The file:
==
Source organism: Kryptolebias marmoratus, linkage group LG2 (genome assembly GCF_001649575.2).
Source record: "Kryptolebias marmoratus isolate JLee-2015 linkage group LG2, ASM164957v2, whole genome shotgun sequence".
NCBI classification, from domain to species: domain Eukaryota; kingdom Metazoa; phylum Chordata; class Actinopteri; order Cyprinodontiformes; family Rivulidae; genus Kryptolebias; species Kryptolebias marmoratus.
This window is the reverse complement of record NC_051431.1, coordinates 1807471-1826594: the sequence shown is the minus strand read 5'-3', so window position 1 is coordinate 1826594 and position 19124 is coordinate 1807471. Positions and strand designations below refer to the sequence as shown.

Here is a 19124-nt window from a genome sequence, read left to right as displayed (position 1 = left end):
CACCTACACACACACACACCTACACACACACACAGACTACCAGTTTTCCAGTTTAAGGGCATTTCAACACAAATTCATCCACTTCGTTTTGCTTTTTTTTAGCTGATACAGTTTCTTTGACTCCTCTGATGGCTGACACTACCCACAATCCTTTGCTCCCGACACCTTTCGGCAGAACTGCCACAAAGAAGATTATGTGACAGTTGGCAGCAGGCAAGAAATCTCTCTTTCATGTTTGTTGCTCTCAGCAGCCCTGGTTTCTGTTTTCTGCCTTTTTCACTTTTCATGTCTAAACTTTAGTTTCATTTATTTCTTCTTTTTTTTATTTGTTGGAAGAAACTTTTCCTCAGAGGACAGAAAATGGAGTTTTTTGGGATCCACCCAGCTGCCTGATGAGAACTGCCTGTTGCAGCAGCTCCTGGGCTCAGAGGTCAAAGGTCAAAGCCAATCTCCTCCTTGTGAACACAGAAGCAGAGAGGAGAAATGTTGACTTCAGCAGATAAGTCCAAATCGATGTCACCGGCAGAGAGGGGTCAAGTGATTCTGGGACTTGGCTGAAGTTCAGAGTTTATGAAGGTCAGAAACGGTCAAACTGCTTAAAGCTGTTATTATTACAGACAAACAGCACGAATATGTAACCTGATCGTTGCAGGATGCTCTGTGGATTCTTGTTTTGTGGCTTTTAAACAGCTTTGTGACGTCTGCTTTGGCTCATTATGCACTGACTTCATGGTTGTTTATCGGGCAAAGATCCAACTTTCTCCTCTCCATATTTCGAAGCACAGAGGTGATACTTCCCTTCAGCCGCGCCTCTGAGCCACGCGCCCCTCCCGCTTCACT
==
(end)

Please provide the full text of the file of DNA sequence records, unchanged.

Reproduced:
Source organism: Kryptolebias marmoratus, linkage group LG2 (genome assembly GCF_001649575.2).
Source record: "Kryptolebias marmoratus isolate JLee-2015 linkage group LG2, ASM164957v2, whole genome shotgun sequence".
NCBI classification, from domain to species: domain Eukaryota; kingdom Metazoa; phylum Chordata; class Actinopteri; order Cyprinodontiformes; family Rivulidae; genus Kryptolebias; species Kryptolebias marmoratus.
This window is the reverse complement of record NC_051431.1, coordinates 1807471-1826594: the sequence shown is the minus strand read 5'-3', so window position 1 is coordinate 1826594 and position 19124 is coordinate 1807471. Positions and strand designations below refer to the sequence as shown.

Here is a 19124-nt window from a genome sequence, read left to right as displayed (position 1 = left end):
CACCTACACACACACACACCTACACACACACACAGACTACCAGTTTTCCAGTTTAAGGGCATTTCAACACAAATTCATCCACTTCGTTTTGCTTTTTTTTAGCTGATACAGTTTCTTTGACTCCTCTGATGGCTGACACTACCCACAATCCTTTGCTCCCGACACCTTTCGGCAGAACTGCCACAAAGAAGATTATGTGACAGTTGGCAGCAGGCAAGAAATCTCTCTTTCATGTTTGTTGCTCTCAGCAGCCCTGGTTTCTGTTTTCTGCCTTTTTCACTTTTCATGTCTAAACTTTAGTTTCATTTATTTCTTCTTTTTTTTATTTGTTGGAAGAAACTTTTCCTCAGAGGACAGAAAATGGAGTTTTTTGGGATCCACCCAGCTGCCTGATGAGAACTGCCTGTTGCAGCAGCTCCTGGGCTCAGAGGTCAAAGGTCAAAGCCAATCTCCTCCTTGTGAACACAGAAGCAGAGAGGAGAAATGTTGACTTCAGCAGATAAGTCCAAATCGATGTCACCGGCAGAGAGGGGTCAAGTGATTCTGGGACTTGGCTGAAGTTCAGAGTTTATGAAGGTCAGAAACGGTCAAACTGCTTAAAGCTGTTATTATTACAGACAAACAGCACGAATATGTAACCTGATCGTTGCAGGATGCTCTGTGGATTCTTGTTTTGTGGCTTTTAAACAGCTTTGTGACGTCTGCTTTGGCTCATTATGCACTGACTTCATGGTTGTTTATCGGGCAAAGATCCAACTTTCTCCTCTCCATATTTCGAAGCACAGAGGTGATACTTCCCTTCAGCCGCGCCTCTGAGCCACGCGCCCCTCCCGCTTCACT